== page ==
Pancreatic cancer, a highly lethal malignancy, is the fourth most common cause of cancer-related mortality in the United States. Approximately 25 percent of patients with early cancers undergo potential curative treatment with surgery and chemotherapy. Unfortunately, only about 30 percent of patients who receive this intervention experience long-term cure. Part of this high mortality rate is attributed to a lack of effective diagnostic and prognostic tests. Researchers at Moffitt Cancer Center have utilized modern advanced technology and developed a prognostic test that can determine which early-stage pancreatic cancer patients will have a better outcome following surgery.
"There is an unmet need to develop a reliable test which will better predict prognosis for patients with early pancreatic cancer and thereby allow for personalized treatment and the wise investigation of novel interventions. New strategies, such as our discovery of a gene signature that can discriminate between patients, hold the promise that in the future patients who will not benefit from surgery can be identified and offered other treatments that may be more beneficial to them," said first author Dung-Tsa Chen, Ph.D., senior member of the Biostatistics and Bioinformatics Department at Moffitt.
"At the moment, we are forced to offer this aggressive treatment to all patients because we cannot tell who should be spared the trauma and inconvenience of the surgery when they will not benefit from it," explained senior author Mokenge Malafa, M.D, F.A.C.S., department chair and program leader for Moffitt's Gastrointestinal Oncology Program. "This could lead to patients being either under-treated or over-treated."
Moffitt researchers wanted to devise a genetic test that could function as a prognostic indicator of which patients with early stage pancreatic cancer are more likely to have better outcomes. They analyzed the genetic signature of 63 patients who had surgery for early stage pancreatic cancer and discovered that low expression of a set of 15 genes was associated with longer survival while high expression was associated with shorter survival. The researchers validated that the 15-gene signature could predict survival by testing it in an independent study with 102 early-stage pancreatic cancer patients and also translated the signature from microarray platform to NanoString platform for future clinical use.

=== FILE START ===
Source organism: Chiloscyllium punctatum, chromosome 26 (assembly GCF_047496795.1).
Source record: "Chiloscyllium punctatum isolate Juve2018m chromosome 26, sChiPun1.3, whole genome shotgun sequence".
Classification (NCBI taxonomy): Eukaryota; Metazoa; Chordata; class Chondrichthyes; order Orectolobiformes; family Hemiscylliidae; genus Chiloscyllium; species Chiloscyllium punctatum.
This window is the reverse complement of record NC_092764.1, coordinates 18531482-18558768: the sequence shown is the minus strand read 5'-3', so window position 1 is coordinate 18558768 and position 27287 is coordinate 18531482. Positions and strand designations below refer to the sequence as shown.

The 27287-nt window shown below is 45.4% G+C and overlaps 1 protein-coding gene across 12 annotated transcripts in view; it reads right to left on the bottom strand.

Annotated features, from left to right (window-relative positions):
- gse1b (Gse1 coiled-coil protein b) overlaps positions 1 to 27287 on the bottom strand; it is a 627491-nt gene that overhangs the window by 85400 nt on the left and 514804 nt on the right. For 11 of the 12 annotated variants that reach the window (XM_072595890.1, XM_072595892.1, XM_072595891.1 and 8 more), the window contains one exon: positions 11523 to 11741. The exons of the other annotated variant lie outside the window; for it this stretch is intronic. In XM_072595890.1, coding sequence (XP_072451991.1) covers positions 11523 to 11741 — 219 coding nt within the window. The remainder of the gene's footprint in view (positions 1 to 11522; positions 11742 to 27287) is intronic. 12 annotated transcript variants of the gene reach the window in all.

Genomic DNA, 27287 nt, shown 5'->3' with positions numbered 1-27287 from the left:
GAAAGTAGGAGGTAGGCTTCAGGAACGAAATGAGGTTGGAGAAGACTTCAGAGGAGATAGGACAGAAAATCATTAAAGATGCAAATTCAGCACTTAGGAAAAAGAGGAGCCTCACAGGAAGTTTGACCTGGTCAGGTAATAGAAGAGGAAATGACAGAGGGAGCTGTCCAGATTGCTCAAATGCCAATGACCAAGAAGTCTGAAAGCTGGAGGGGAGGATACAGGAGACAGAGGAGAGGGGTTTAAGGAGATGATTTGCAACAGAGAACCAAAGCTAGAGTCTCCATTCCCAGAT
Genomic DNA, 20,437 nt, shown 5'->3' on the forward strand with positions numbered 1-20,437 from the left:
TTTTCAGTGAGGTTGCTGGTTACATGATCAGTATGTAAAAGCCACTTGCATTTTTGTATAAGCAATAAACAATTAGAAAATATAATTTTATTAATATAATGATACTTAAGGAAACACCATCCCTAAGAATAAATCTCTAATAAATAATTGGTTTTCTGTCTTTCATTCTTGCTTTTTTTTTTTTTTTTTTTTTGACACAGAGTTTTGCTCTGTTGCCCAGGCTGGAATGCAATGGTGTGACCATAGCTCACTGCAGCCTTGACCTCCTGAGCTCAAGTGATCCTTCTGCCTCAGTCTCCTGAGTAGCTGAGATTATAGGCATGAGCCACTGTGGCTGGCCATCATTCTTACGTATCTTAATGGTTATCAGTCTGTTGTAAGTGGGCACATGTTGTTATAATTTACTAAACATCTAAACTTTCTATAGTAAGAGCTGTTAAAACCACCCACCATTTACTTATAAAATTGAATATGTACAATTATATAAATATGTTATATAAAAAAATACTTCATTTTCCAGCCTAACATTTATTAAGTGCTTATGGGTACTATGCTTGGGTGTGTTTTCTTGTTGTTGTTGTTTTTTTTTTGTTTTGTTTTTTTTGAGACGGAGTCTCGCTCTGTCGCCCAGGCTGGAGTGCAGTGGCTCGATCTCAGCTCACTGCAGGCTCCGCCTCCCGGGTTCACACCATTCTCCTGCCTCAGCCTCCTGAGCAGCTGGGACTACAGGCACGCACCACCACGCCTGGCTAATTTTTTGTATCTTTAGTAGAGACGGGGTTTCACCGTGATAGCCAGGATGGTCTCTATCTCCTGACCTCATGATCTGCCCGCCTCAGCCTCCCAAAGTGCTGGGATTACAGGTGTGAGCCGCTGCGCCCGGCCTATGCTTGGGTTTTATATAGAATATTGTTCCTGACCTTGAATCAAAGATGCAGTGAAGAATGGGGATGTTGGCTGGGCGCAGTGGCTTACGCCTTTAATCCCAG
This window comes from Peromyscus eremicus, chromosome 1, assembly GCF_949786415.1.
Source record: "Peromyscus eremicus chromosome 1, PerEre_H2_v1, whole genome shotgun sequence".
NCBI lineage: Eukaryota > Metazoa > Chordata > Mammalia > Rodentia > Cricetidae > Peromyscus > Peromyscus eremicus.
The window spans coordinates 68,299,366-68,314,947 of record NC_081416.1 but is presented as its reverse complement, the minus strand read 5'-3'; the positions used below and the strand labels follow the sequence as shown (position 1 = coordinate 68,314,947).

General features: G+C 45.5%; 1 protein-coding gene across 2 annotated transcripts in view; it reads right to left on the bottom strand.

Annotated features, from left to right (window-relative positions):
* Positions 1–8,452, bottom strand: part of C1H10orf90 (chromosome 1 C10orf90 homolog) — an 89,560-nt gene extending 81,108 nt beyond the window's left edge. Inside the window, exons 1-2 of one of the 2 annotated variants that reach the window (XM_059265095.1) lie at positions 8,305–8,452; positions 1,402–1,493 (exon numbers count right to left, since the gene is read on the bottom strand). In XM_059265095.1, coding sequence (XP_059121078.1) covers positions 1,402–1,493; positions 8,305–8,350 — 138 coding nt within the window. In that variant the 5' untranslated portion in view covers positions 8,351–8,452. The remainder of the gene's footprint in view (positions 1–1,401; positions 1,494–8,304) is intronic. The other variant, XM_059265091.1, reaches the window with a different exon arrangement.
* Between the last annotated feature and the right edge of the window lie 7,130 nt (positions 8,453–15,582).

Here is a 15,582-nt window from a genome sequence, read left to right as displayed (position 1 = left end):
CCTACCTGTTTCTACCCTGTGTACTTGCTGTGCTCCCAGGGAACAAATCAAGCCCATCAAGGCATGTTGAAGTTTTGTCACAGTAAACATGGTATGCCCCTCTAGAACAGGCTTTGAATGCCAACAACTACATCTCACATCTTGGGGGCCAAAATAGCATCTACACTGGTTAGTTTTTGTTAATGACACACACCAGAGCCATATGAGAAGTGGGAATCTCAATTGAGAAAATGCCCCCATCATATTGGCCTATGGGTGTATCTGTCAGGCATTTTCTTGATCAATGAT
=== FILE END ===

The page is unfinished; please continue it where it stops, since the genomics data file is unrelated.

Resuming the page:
The researchers hope that in the future, patients will be tested for the presence or absence of this 15-gene signature and placed into a surgery/chemotherapy treatment plan only if they will benefit from it. All other patients could be assigned a different treatment plan that could offer a better outcome and longer survival.
The development of this genetic test was made possible by patients who participated in Moffitt's Total Cancer Care® Program and donated tissue samples to advance scientific research in pancreatic cancer. The study was published Aug. 6 in the online journal PLoS One and was supported by grants from the National Institutes of Health (5P30CA076292 and 1R01CA129227) and from funds the DeBartolo Family Personalized Medicine Institute Pilot Research Awards in Personalized Medicine.